> At any rate, I've decided to go ahead and finish off the final class

    that'll
    > map me to the Java Certification. Then I'll apply as many applications as
    > I can here at work to get "real life" experience.
    >
    > Additionally, however, I'd like to get some more experience. I'm thinking
    > that while it'd be beneficial to have Microsoft applications knowledge,

    since
    > I'll have already learned Java in a short bit, I might as well expound on
    > learning JSP, rather than concentrating on ASP; it's Sun's equivallent to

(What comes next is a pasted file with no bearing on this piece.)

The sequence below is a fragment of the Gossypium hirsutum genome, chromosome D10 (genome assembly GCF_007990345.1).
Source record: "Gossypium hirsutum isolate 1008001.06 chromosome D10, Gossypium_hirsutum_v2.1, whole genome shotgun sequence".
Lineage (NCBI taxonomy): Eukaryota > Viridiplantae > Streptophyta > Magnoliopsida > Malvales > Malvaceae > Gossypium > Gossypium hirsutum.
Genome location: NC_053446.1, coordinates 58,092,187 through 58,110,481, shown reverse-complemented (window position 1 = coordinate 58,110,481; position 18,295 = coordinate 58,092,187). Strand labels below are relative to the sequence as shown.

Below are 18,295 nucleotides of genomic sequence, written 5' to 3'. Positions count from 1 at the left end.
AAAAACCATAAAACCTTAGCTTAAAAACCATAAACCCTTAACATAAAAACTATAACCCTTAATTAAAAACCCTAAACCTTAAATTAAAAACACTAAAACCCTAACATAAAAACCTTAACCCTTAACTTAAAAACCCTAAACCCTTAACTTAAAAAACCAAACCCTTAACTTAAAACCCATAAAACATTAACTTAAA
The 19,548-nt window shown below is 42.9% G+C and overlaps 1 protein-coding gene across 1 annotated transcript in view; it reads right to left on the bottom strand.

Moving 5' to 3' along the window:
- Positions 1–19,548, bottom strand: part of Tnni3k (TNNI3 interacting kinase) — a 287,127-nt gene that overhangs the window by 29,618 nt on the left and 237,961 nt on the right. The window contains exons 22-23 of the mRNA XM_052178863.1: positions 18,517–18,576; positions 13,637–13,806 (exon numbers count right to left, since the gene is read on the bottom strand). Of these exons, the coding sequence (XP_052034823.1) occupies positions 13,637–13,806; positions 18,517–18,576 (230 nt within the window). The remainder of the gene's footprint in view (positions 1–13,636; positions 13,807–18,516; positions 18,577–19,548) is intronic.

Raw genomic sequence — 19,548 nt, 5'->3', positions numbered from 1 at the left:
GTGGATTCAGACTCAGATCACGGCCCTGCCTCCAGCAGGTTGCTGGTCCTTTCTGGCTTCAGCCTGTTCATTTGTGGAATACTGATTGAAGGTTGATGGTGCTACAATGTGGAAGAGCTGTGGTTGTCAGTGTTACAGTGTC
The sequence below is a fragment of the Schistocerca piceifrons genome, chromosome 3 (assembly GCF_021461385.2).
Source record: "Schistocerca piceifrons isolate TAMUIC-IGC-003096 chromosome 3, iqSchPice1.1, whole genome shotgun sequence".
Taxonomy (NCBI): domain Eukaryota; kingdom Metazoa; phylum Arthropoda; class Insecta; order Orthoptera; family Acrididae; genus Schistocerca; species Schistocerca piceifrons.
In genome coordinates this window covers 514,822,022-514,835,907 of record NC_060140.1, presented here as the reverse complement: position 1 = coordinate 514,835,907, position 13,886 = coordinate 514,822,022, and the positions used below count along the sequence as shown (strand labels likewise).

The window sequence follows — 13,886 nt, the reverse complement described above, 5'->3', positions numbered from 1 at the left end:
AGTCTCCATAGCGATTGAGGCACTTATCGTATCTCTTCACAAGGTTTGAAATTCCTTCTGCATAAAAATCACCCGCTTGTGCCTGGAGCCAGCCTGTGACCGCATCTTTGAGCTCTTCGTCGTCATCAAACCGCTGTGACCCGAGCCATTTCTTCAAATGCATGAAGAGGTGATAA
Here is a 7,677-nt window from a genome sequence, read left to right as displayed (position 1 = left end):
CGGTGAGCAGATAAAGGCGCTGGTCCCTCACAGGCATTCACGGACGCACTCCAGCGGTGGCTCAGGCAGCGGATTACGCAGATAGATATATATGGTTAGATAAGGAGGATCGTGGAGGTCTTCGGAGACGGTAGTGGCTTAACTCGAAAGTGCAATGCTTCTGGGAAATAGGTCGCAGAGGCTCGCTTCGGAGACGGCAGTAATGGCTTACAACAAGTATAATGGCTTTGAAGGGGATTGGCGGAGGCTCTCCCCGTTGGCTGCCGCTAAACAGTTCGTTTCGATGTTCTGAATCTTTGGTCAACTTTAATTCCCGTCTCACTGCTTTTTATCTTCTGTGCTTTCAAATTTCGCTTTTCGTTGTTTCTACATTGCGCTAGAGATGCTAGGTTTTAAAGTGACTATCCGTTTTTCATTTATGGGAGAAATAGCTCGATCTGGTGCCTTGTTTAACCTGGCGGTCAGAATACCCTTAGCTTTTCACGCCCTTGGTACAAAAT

> ASP, from what I've gathered.
    >
    > So I hope to have a decent background in Java and JSP. This leads to my
    > question. Well, actually, I have three (being selfish!):
    >
    > 1) Do you think this is a good plan (what I'm doing)?
    > 2) If so, in learning JSP -- which from what I understand can do the same
    > things as ASP -- would you recommend I do it via buying a book, or
    > should I pay for another expensive class?
    > 3) To round out skills and prepare for a nice job, would I need to add
    > some sort of database knowledge, such as SQL?
    >
    > Thanks to everyone for your advice,
    >
    > Jay




  3. #3
    JayinMichigan Guest

    Re: Learning JSP or ASP after Java:


    Thank you very much for your advice, Simon; much appreciated. I will take
    a class on SQL when I'm finished with the Java/JSP course. A short-term